(Stepping onto my soapbox for a few minutes...)
Yesterday's post resulted in a flurry of positive and interesting responses when I put the link up on my Facebook page. Topics touching on educational issues can rub raw, sore parts in people's hearts and minds. If I once thought parenting an infant and then a toddler and then a preschooler was hard, I had absolutely no idea how hard it would be to parent an elementary school child, and I had absolutely zero understanding of how painful and difficult it would be to help a child on the autism spectrum succeed in a public school classroom. We want the best for our kids: we want what shouldn't be unreasonable: to send our kids off for 6 hours or so each day to a place where we want them to learn--yes--and grow and thrive. We want them returned to us whole, not damaged. We want them to be happy, to feel good about themselves. Some parents may criticize my outspoken feelings about the homework issue, and peg me as another lax parent who can't be bothered to spend time on school work with my child. Nothing, of course, could be further from the truth. But I have always been unwilling to sacrifice the happiness and completeness of either one of my children to the drudgery of worksheets. Those aren't examples of what homework should be, to me. I think any work done at home should complement what the child learns at school, and be an area in which each individual child should be able to showcase their own strengths.
Anyway, I do believe in the public school system, which is why I fight to make it a better one for all children. I think if we are to see any changes happen within our public schools they will need to come from parents working with teachers to made the system a better and more equitable one for all.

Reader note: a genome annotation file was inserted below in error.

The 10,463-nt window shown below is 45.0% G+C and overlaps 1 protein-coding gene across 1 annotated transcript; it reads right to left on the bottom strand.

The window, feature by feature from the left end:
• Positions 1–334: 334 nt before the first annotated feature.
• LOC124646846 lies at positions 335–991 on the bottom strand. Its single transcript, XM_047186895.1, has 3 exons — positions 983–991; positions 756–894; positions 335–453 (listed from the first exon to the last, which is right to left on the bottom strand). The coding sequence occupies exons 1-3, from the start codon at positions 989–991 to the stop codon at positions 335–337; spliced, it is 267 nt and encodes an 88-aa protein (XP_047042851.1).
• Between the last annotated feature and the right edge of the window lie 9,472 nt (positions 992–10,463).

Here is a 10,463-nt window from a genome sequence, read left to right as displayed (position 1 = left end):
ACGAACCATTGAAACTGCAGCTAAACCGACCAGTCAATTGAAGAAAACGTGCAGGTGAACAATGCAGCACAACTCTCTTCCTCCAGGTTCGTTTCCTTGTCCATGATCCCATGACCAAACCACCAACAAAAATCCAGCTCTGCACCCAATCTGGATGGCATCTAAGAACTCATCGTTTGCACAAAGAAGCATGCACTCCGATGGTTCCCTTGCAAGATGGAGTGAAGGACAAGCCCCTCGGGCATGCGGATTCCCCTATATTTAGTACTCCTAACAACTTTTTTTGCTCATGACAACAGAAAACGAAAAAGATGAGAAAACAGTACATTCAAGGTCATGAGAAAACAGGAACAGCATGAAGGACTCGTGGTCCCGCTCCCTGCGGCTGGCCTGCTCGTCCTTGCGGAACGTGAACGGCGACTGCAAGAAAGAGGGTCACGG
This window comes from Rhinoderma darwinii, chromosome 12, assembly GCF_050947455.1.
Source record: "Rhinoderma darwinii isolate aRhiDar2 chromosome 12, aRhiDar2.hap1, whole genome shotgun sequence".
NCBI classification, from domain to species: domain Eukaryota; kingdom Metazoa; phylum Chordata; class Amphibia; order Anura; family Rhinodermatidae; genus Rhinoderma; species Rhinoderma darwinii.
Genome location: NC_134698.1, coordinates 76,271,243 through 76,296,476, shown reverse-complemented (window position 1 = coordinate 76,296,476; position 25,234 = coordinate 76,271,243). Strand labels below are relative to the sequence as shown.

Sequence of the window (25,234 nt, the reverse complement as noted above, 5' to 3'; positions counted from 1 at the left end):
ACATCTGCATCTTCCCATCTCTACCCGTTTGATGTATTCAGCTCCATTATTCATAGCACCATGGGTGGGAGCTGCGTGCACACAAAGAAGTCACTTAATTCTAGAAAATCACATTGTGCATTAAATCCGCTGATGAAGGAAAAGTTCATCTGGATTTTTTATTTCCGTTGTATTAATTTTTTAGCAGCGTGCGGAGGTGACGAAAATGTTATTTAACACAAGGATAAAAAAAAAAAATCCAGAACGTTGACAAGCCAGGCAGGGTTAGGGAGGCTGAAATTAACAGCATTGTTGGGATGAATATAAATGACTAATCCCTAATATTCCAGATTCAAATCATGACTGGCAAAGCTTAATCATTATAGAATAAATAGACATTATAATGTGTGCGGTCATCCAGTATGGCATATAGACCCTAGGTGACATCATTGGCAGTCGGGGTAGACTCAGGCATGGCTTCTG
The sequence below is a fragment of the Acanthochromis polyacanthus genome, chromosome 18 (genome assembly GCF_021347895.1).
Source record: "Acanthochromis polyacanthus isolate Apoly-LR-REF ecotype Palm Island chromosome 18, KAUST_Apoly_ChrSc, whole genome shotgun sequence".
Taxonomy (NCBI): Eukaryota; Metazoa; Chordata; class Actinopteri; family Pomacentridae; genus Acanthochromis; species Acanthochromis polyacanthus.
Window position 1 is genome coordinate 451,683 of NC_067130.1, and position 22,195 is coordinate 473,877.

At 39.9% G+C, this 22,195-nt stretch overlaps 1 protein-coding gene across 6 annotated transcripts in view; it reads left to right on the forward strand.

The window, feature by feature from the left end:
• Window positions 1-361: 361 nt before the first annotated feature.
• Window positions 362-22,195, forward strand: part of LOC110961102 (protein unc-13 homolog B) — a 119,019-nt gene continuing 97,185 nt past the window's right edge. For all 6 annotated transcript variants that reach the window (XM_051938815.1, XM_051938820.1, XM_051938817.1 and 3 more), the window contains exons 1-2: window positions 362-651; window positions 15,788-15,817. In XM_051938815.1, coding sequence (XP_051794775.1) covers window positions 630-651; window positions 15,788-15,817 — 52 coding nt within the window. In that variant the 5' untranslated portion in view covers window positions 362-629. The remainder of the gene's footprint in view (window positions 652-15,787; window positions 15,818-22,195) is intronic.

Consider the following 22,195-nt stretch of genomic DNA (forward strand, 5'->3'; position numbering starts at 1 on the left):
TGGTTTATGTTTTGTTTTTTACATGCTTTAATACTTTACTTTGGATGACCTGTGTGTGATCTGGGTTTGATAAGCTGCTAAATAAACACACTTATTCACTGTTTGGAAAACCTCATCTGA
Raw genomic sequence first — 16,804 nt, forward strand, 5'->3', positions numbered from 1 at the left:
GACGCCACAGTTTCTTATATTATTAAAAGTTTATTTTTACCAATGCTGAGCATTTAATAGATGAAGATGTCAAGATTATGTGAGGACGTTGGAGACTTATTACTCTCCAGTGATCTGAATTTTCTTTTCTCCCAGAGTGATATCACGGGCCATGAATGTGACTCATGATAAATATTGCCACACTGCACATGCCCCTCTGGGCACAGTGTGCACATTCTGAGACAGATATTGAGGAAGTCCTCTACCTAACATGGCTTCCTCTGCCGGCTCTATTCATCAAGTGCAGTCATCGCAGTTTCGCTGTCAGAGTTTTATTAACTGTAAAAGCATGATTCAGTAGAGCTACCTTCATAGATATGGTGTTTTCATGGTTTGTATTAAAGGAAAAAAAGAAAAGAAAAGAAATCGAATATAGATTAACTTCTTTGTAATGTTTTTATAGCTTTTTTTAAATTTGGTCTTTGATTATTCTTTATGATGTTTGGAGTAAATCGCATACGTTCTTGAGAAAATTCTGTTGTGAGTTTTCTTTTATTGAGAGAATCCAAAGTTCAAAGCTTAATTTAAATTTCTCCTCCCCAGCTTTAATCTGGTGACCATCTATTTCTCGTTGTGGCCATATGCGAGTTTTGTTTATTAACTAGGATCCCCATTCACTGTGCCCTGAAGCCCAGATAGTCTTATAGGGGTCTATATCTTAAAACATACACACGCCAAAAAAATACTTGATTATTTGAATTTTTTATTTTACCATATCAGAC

In the middle of lots of angst about schools and L. and the education system in general I was lost in thought when a student came by my office to chat with me. As soon as he appeared, I pulled up the faculty portal on my computer and got ready to address any concerns/questions he might have about the class and/or his grade.
"Oh no, Professor M." he said. "I'm just here to talk!"
Which floored me a little, because very seldom do students drop in just to talk. I am always so happy when they do, though, and this young man had a lot of great thoughts in his head about where he wanted to go as a college student, and what he wanted to do in life. He didn't really "get" school before, he told me but here in college he feels his mind opening up and unfolding, and he wants to fill in the "blank spots" by reading as much as he can. He's been spending a lot of time listening and reading Martin Luther King's speeches, he told me, and he reminded me that there are so many other amazing speeches out there by Dr. King it almost seems a shame that all we do is focus on the big one--speeches like this one, that has always been a favorite of mine, and this one, too.
"Thanks for talking with me," my student said as he left.
"Thanks for coming by," I said, and I really, really meant it.